There are countless paths into a career as an advertising creative. Provided one has the skills and the portfolio to prove his strengths, anyone can make the transition. Moreover, moving into a career as a copywriter or art director can be an incredibly smooth transition when staying within the same sector. For example, someone who worked as a paralegal may do well creating ads for lawyers, while a nurse could be a medical copywriter. For more information, see “How to Shift to an Artistic Career in Midlife.”
Role: Copywriters work hand-in-hand with art directors, as well as a variety of other advertising specialists. They listen to the marketing team’s goals for content, and then create compelling copy to accompany art. Some agencies offer junior and senior copywriter roles, and those who wish to develop their careers beyond copywriting often move into creative director roles.
Role: Art directors work with copywriters and other advertising specialists to create eye-catching media. They may design storyboards for TV ads, create layouts for print ads, or sketch out ideas. They often present their ideas to the advertising firm and clients, and may oversee entire projects. Like copywriting, most firms offer junior and senior art director roles, and those who want to advance their careers further tend to move into creative director positions.
Role: Creative directors oversee the creation of advertisements. They develop brand-appropriate concepts that are in line with the marketing team’s goals. They also manage all creative staff, including copywriters, editors, graphic designers, and art directors, and may handle everything from planning to budgeting.
Advertising creatives rarely travel for work, though their skills enable them to work almost anywhere they choose.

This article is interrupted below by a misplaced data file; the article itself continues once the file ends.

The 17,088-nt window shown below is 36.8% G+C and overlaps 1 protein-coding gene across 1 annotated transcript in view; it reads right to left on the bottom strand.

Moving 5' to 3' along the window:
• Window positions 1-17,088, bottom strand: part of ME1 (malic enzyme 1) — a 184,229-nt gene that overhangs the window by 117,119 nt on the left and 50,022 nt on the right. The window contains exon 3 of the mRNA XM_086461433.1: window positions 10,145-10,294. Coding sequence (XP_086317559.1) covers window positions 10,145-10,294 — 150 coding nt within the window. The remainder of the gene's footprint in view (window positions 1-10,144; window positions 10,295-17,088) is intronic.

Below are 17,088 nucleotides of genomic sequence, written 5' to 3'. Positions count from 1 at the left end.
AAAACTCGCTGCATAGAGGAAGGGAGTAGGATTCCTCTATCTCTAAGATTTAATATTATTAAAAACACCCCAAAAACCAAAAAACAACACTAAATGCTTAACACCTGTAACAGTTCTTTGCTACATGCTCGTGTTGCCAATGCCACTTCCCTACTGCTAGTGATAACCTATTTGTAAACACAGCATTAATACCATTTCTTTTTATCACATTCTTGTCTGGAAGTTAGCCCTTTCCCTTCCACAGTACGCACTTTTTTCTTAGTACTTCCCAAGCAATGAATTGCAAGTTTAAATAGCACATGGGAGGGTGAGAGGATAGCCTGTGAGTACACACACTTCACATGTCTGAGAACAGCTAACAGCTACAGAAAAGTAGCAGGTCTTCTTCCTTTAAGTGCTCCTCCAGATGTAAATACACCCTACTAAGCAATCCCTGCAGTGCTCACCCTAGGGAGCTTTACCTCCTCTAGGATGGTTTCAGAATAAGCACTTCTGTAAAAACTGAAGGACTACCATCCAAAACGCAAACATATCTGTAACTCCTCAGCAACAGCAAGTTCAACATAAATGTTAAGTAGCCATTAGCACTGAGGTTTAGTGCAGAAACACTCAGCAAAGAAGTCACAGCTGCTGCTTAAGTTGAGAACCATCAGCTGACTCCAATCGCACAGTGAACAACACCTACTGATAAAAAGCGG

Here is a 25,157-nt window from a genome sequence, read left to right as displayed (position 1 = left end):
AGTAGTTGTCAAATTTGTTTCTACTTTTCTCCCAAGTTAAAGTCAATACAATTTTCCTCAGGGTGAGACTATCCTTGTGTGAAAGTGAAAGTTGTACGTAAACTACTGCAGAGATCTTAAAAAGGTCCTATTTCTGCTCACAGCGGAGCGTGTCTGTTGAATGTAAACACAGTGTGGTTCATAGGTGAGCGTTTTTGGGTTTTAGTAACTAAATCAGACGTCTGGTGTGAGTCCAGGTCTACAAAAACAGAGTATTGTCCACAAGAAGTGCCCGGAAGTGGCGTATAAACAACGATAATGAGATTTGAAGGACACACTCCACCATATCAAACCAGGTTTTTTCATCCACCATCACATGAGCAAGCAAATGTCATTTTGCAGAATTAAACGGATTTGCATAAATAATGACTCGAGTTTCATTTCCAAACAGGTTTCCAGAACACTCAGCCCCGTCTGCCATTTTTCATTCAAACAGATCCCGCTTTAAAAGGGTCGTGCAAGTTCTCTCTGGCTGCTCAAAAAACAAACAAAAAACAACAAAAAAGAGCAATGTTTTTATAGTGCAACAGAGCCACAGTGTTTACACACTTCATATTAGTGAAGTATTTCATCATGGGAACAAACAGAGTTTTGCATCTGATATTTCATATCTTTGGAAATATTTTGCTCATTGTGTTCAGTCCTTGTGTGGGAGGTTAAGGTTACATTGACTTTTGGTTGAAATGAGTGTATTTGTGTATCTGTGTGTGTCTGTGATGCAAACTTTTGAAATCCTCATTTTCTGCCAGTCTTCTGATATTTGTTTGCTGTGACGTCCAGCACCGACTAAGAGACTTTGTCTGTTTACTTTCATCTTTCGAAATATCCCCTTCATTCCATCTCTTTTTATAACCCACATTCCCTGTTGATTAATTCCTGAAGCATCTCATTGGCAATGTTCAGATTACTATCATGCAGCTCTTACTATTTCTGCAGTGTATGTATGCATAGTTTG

Entry-Level (0-5 years): Data from PayScale indicates that base salaries average USD $43,680 in the United States, ₤21,600, in the United Kingdom, CAD$41,830, in Canada, and AU$54,150 in Australia.
Mid-Career (5-10 years): USD$55,200, £30,000, and CAD$51,230, and AU$59,280.
Late-Career (10-20 years): USD$69,120, £32,400, and CAD$51,230, and AU$66,690.
Experienced (20+ years): USD$69,120, £36,960, and CAD$80,370, and AU$66,690.
Entry-Level (0-5 years): USD$51,000, £30,000, and CAD$49,000, and AU$62,900.
Mid-Career (5-10 years): USD$63,000, £38,000, and CAD$63,000, and AU$70,300.
Late-Career (10-20 years): USD$72,000, £41,000, and CAD$65,000, and AU$81,400.
Experienced (20+ years): USD$70,000, £48,000, and CAD$62,000, and AU$82,140.
Entry-Level (0-5 years): USD$54,000, £35,000, and CAD$51,000, and AU$74,000.
Mid-Career (5-10 years): USD$79,000, £46,000, and CAD$72,000, and AU$89,000.
Late-Career (10-20 years): USD$101,000, £54,000, and CAD$83,000, and AU$110,000.
Experienced (20+ years): USD$106,000, £57,000, and CAD$98,000, and AU$136,000.
Profit sharing, commission, and bonuses can sometimes increase the pay of advertising creatives by 5-10%.
Why Copywriters and Art Directors move on
People who get into advertising creative roles usually do so because they have creative talent and want a job where they can utilize it on a daily basis. Although they have this opportunity, working beneath someone or following the direction of others can feel creatively stifling.
As such, many creatives move on to entrepreneurship or freelancing. The insecure nature of the advertising industry also causes some to leave for more stable and dependable work, while the managerial demands of senior positions can take the enjoyment out of the career for many creatives.